Putting the date in a file name

I often need to create file names that include the date & time the file was created in the name. I’ve come up with all sorts of ways to do but this I think is the simplest.

I want the date in this format:  year-month-day-hour-minute-second.  In other words a format that is easily sortable. I discovered that if you convert a data to a string there is a formatter that does most of the work for you.  That’s a lower case s.

PS> (Get-Date).ToString(“s”)
2013-04-03T20:09:31

You can’t have a : symbol in a file name so need to get rid of those

PS> (Get-Date).ToString(“s”).Replace(“:”,”-“)
2013-04-03T20-10-02

To complete the file name

PS> $datestring = (Get-Date).ToString(“s”).Replace(“:”,”-“)
PS> $file = “c:\folder\Prefix_$datestring.txt”
PS> $file
c:\folder\Prefix_2013-04-03T20-16-48.txt
PS>

I’ve done this as a two step process otherwise when you replace the : you also take out the one for the disk drive – oops

Enjoy

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5 Responses to Putting the date in a file name

  1. Jon says:

    Only because I just personally don’t like all the dashes, I usually use something like this:
    $datestring = (Get-Date).ToString(“yyyyMMdd_HHmmss”)

  2. Hi Richard!
    This does not work well for international use cases!
    (Get-Date).ToString(“s”) returns on an American Windows a Date with slashes! And slashes are not allowed in paths!
    To have in every country of the world, the same result I prefer to use this approach:
    (Get-Date).Tostring(“yyyy-MM-ddThh-mm-ss”)

    Only one Step:
    $file = “c:\folder\Prefix_$((Get-Date).Tostring(“yyyy-MM-ddThh-mm-ss”)).txt”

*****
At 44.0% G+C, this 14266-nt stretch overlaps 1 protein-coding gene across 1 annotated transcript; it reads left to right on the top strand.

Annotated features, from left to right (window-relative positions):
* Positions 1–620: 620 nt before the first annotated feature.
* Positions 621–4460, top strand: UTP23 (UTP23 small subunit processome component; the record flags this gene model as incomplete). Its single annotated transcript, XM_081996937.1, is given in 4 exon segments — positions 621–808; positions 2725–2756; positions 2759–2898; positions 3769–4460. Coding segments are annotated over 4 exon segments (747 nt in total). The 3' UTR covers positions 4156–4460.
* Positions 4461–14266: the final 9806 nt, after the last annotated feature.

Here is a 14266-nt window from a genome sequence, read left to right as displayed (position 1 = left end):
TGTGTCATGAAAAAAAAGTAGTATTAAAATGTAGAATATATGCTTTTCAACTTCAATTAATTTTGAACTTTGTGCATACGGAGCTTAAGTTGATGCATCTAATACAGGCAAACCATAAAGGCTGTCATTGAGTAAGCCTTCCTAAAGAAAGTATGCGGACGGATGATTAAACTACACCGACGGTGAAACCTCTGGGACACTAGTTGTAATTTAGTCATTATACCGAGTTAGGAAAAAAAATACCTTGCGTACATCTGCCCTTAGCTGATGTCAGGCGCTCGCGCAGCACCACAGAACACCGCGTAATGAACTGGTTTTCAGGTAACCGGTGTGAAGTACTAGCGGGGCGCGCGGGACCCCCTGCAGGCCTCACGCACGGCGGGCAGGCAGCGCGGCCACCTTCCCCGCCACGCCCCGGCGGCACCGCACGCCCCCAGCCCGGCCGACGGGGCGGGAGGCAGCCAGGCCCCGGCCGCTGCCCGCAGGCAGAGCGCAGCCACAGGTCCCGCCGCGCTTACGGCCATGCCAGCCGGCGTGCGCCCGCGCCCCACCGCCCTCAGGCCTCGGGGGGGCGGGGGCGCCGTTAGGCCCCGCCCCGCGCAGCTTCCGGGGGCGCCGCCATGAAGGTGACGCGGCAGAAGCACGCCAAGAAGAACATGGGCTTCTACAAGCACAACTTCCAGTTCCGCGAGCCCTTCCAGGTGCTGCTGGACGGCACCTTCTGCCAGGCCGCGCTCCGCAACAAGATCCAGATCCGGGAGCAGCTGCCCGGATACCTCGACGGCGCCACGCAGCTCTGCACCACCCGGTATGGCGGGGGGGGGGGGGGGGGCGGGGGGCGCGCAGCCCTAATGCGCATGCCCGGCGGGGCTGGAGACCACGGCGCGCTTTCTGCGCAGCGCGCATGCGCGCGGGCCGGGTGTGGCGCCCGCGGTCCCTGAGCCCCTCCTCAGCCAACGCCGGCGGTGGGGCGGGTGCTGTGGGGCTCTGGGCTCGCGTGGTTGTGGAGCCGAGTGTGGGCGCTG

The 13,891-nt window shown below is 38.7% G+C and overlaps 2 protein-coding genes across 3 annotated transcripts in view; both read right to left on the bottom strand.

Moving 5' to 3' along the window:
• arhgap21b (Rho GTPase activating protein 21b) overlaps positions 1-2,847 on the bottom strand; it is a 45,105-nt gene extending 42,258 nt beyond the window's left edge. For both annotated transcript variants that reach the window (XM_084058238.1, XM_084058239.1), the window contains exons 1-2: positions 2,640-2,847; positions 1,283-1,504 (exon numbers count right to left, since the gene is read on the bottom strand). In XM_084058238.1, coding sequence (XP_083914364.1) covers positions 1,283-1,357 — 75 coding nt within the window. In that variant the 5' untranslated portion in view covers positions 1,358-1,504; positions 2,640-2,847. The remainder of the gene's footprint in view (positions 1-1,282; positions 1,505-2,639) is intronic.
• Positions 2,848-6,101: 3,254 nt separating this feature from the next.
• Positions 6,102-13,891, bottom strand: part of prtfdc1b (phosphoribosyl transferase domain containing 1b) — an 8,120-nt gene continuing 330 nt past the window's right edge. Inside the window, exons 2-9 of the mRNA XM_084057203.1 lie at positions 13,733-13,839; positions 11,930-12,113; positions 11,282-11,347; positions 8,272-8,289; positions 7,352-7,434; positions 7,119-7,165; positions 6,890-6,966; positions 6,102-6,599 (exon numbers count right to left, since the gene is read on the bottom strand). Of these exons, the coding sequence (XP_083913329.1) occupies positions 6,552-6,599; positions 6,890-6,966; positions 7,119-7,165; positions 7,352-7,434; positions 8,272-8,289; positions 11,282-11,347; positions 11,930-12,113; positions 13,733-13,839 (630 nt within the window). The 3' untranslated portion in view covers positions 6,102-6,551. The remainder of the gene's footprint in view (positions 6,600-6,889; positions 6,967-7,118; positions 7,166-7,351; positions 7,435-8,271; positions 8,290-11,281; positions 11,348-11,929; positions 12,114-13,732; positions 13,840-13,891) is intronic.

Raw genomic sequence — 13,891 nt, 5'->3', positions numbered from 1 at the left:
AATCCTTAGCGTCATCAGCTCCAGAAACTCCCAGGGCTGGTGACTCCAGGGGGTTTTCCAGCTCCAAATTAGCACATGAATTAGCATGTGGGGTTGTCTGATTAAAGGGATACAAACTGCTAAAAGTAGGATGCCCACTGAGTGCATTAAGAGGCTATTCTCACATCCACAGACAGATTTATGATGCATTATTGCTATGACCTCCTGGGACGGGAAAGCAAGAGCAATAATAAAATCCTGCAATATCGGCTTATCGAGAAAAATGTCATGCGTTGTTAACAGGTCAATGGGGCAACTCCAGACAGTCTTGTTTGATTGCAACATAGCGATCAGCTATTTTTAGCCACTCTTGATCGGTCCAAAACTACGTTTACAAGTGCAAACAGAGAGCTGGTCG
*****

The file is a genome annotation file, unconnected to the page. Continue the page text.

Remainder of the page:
greets
    Peter Kriegel
    http://www.admin-source.de

  3. (Get-Date -Format s).Replace(‘:’,’-‘)

    Same thing but shorter

  4. Terry E Dow says:

    # Get sortable date/time stamp in ISO-8601:2004 basic format “YYYYMMDDTHHMMSSZZZ” with no invalid file name characters.
    $dateTimeStamp = [RegEx]::Replace( (Get-Date).AddDays($DateOffsetDays).ToString(‘yyyyMMdd\THHmmsszzz’), “[$([System.IO.Path]::GetInvalidFileNameChars())]”, ” )

  5. Terry E Dow says:

    Sorry, my last example included a date offset, so not an appropiate reponse. Here it is again answering the question more specifically. This creates a universal sortable date format, including the time zone offset of the server the script is ran from. This way you know exactly when it was used. For example: “20130327T152538-0600”. Though it appears odd, the ‘T’ in the middle is the date/time seperator.

    # Get sortable date/time stamp in ISO-8601:2004 basic format “YYYYMMDDTHHMMSSZZZ” with no invalid file name characters.
    $dateTimeStamp = [RegEx]::Replace( (Get-Date).ToString(‘yyyyMMdd\THHmmsszzz’), “[$([System.IO.Path]::GetInvalidFileNameChars())]”, ” )

    As always, anyone can give me the same results in a better way, please share.

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